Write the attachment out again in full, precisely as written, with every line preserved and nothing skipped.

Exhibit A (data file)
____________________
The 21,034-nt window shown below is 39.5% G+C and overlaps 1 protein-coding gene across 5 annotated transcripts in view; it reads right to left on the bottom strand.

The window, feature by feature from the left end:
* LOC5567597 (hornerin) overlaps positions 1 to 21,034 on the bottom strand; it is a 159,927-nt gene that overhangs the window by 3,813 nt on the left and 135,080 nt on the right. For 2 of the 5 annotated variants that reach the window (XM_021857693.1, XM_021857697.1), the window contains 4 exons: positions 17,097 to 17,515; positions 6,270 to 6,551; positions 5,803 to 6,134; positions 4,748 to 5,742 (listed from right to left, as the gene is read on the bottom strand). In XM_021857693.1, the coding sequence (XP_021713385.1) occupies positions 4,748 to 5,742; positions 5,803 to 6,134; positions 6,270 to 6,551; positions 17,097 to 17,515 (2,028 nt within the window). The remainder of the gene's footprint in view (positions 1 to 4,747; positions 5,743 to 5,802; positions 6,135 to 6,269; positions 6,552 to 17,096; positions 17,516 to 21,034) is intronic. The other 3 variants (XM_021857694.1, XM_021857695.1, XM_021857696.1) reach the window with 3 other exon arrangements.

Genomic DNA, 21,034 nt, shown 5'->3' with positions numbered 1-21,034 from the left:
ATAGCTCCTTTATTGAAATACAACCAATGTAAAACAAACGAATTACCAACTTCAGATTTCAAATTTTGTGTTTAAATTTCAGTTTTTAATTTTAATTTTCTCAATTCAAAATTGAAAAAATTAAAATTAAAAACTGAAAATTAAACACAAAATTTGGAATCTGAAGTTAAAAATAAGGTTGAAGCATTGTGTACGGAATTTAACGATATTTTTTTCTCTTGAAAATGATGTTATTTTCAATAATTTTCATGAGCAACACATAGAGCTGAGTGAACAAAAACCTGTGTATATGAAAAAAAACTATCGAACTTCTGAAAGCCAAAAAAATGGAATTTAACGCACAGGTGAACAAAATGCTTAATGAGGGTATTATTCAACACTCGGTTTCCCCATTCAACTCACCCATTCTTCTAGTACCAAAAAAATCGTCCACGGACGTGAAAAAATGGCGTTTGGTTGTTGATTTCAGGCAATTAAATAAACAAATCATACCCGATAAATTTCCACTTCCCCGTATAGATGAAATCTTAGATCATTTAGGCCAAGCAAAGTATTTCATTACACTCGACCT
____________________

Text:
The 21,034-nt window shown below is 39.5% G+C and overlaps 1 protein-coding gene across 5 annotated transcripts in view; it reads right to left on the bottom strand.

The window, feature by feature from the left end:
* LOC5567597 (hornerin) overlaps positions 1 to 21,034 on the bottom strand; it is a 159,927-nt gene that overhangs the window by 3,813 nt on the left and 135,080 nt on the right. For 2 of the 5 annotated variants that reach the window (XM_021857693.1, XM_021857697.1), the window contains 4 exons: positions 17,097 to 17,515; positions 6,270 to 6,551; positions 5,803 to 6,134; positions 4,748 to 5,742 (listed from right to left, as the gene is read on the bottom strand). In XM_021857693.1, the coding sequence (XP_021713385.1) occupies positions 4,748 to 5,742; positions 5,803 to 6,134; positions 6,270 to 6,551; positions 17,097 to 17,515 (2,028 nt within the window). The remainder of the gene's footprint in view (positions 1 to 4,747; positions 5,743 to 5,802; positions 6,135 to 6,269; positions 6,552 to 17,096; positions 17,516 to 21,034) is intronic. The other 3 variants (XM_021857694.1, XM_021857695.1, XM_021857696.1) reach the window with 3 other exon arrangements.

Genomic DNA, 21,034 nt, shown 5'->3' with positions numbered 1-21,034 from the left:
ATAGCTCCTTTATTGAAATACAACCAATGTAAAACAAACGAATTACCAACTTCAGATTTCAAATTTTGTGTTTAAATTTCAGTTTTTAATTTTAATTTTCTCAATTCAAAATTGAAAAAATTAAAATTAAAAACTGAAAATTAAACACAAAATTTGGAATCTGAAGTTAAAAATAAGGTTGAAGCATTGTGTACGGAATTTAACGATATTTTTTTCTCTTGAAAATGATGTTATTTTCAATAATTTTCATGAGCAACACATAGAGCTGAGTGAACAAAAACCTGTGTATATGAAAAAAAACTATCGAACTTCTGAAAGCCAAAAAAATGGAATTTAACGCACAGGTGAACAAAATGCTTAATGAGGGTATTATTCAACACTCGGTTTCCCCATTCAACTCACCCATTCTTCTAGTACCAAAAAAATCGTCCACGGACGTGAAAAAATGGCGTTTGGTTGTTGATTTCAGGCAATTAAATAAACAAATCATACCCGATAAATTTCCACTTCCCCGTATAGATGAAATCTTAGATCATTTAGGCCAAGCAAAGTATTTCATTACACTCGACCT